Myra called back the next afternoon, while Ginny was outside gathering salad greens for the Sunday potluck. The message she left said “No luck on the cell phone yet,honey. Maybe tomorrow. In the meantime, I met a couple of folks I like, a lot more I don't like, and I wrote a poem right after I woke up. Cuchilla did, too. Thank god she's here, I'd be wretched without her. Everybody is either looking for sex, looking for influence, or both. Well, not quite everybody, but enough to make me nervous about even mealtime conversation. Cuchilla and I have gone over the schedule, and as much as possible we're going to avoid the ratrace, hole up in our room and write. She says it's time I publish a large volume of my selected poetry, and she's going to read over my work, make suggestions toward that end. She has her own volume coming out this year, and I'm going to help her with the final arrangement on that. Bliss, Ginny, absolute bliss. Except the food sucks and no grandkids. Tell Keller I really will be back. Love you, Ginny O.”

When Ginny came to the kitchen and saw the blinking light on the message machine, she looked at the caller ID first. Swearing steadily enough to send Mother Courage under the sideboard, Ginny listened to the message, pounded on the counter briefly, then dialed Cuchilla's cell number. Nobody answered, and she hung up as it rolled over into voice mail. She went to Myra's computer and checked her e-mail. There was a longish message from Myra, mostly full of description which at another time would have entertained her. She also included the new poem and a photo of her lodgings, with Cuchilla standing in a shaft of sunlight, looking smug, Ginny thought.

Keller had climbed into Ginny's lap while Ginny was examining the photo for any nefarious clues. Ginny wanted to shove her away. Instead, she rubbed Keller's head, talked to her a few minutes, and wrote a brief, entirely calm answer to Myra, urging her to buy any kind of cell phone she could as soon as possible. She also reminded her to make time to have dinner with Liza during the week, not just after her Bread Loaf stint was over. Since so far Myra had not said she was missing Ginny, Ginny refused to write that to Myra.

When she went back downstairs, Keller followed her. Ginny took one of Myra's pecan pies from the freezer and set it to bake before she began assembling a massive chef's salad with boiled eggs and spicy shrimp. Before she was finished, Allie and Edwina arrived with a platter of fajitas.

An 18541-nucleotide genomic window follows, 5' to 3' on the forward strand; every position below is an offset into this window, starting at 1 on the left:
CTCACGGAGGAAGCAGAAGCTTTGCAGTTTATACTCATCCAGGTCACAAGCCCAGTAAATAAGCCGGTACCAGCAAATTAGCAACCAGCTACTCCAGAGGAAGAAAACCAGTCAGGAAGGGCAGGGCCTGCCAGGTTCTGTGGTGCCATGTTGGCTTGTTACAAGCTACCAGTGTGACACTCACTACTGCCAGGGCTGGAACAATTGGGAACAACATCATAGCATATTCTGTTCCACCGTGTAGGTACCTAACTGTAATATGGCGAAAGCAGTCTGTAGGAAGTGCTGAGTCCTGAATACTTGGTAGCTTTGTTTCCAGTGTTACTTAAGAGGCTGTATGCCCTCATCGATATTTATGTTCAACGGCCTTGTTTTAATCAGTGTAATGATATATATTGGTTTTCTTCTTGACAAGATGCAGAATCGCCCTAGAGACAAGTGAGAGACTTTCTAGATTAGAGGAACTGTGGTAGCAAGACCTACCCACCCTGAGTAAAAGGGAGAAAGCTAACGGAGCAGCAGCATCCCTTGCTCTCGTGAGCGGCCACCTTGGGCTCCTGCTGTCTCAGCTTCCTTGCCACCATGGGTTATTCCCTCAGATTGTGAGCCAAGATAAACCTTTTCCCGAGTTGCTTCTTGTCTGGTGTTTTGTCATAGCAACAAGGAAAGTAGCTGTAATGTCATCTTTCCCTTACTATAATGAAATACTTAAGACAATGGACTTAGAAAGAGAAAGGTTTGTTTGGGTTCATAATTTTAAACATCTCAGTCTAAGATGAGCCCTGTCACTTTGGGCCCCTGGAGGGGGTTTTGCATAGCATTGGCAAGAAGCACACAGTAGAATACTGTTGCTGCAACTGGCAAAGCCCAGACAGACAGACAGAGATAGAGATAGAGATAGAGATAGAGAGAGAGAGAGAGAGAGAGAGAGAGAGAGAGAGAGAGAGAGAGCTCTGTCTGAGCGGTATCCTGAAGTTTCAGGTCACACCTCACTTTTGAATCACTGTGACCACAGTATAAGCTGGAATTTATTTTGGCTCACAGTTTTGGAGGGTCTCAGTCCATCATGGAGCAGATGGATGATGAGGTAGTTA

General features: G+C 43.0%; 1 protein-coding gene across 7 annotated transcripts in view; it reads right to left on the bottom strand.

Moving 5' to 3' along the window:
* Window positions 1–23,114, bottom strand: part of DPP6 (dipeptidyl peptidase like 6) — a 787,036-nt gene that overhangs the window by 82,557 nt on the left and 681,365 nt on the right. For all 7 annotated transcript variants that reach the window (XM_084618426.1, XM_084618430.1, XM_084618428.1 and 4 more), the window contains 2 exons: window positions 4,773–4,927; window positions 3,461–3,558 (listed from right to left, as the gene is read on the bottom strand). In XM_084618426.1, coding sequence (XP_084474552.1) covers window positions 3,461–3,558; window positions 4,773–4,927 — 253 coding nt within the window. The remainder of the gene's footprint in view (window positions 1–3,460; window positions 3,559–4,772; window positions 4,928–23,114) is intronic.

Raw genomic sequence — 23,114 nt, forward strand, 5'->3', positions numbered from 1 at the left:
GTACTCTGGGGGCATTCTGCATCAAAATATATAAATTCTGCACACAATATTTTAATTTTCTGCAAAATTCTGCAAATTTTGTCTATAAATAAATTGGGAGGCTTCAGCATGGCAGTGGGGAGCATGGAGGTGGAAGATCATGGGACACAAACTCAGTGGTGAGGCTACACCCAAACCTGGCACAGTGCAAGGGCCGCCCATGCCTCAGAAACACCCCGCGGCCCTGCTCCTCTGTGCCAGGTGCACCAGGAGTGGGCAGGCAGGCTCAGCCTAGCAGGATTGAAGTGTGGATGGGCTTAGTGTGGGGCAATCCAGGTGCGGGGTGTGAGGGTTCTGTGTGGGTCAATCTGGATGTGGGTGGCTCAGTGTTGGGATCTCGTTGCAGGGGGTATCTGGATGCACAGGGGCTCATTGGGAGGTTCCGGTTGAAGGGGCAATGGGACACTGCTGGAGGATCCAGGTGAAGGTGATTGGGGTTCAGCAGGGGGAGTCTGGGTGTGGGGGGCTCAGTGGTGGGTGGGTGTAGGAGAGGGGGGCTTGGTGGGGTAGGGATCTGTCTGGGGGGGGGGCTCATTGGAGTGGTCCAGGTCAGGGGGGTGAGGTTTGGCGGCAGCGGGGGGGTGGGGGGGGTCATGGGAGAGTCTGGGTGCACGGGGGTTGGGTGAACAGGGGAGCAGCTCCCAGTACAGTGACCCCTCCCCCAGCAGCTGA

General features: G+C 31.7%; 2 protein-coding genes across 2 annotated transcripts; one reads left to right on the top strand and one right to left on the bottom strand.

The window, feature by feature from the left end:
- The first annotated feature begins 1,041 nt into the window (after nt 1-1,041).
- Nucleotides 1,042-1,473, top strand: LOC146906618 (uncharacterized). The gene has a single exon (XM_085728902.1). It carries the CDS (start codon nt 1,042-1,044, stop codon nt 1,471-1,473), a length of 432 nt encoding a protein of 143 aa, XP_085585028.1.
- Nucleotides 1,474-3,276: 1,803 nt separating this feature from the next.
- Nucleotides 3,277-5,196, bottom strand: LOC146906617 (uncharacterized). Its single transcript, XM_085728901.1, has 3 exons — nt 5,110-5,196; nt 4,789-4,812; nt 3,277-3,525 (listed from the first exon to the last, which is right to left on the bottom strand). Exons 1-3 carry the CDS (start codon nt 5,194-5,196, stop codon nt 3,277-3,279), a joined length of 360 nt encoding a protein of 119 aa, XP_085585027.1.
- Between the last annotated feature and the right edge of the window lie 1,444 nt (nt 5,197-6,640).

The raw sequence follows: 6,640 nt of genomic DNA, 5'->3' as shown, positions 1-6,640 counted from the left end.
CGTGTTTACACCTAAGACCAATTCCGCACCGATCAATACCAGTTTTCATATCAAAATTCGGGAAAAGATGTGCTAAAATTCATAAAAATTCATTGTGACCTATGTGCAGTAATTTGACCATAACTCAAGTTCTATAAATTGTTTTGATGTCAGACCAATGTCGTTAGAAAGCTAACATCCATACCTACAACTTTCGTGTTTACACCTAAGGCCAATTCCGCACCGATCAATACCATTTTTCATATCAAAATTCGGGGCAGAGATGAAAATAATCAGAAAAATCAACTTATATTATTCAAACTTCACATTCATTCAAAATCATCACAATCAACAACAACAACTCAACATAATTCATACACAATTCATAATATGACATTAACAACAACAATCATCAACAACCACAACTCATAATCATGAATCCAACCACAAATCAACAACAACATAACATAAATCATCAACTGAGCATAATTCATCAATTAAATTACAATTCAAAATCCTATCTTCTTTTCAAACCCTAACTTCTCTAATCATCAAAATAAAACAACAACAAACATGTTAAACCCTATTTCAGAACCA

After hugging Ginny, Edwina said “I hear Cuchilla is at Bread Loaf.”

Ginny looked at her coldly. “Did you hear that from Myra or from Margie?”

“Both, actually. Allie got an e-mail from Myra, but Margie called us. She said you went off on her. Margie, I mean.”

Ginny pursed her lips. “It's a little difficult for me to take being lectured to about relationships by Margie. That's the gist of it.”

Edwina didn't try to hide her skepticism. “You want to talk about it?'

“No, clearly I'm not in appropriate control of my emotions. I'm planning to see Nancy tomorrow, she can deal with my irrationality.” Ginny couldn't leach all of the sarcasm from her voice.

Edwina shared a glance with Allie, which usually didn't irritate Ginny like it did today. Ginny packed the pie into a basket with a bootie Leah had lost earlier and a bouquet of roses for Jane and Gillam. She looped this over her arm and carried the giant wooden salad bowl in both hands as they walked next door together, talking of other things.

Monday was Margie and Frances' turn to take the children for Jane and Gillam's date night. After a solo dinner, Ginny went in the direction of kid's shrieks. Frances was in the pool with Mimi and David. It was a lovely warm night, and Ginny wished she could join them. She still felt too raw, however. Margie was in shorts and a tank top on the deck chair, giving Leah a bottle.

Ginny sat down next to her and said “I owe you an apology.”

“Yes. You do.” Margie smoothed a curl back from Leah's forehead. Leah's hazel eyes were fixed on Ginny.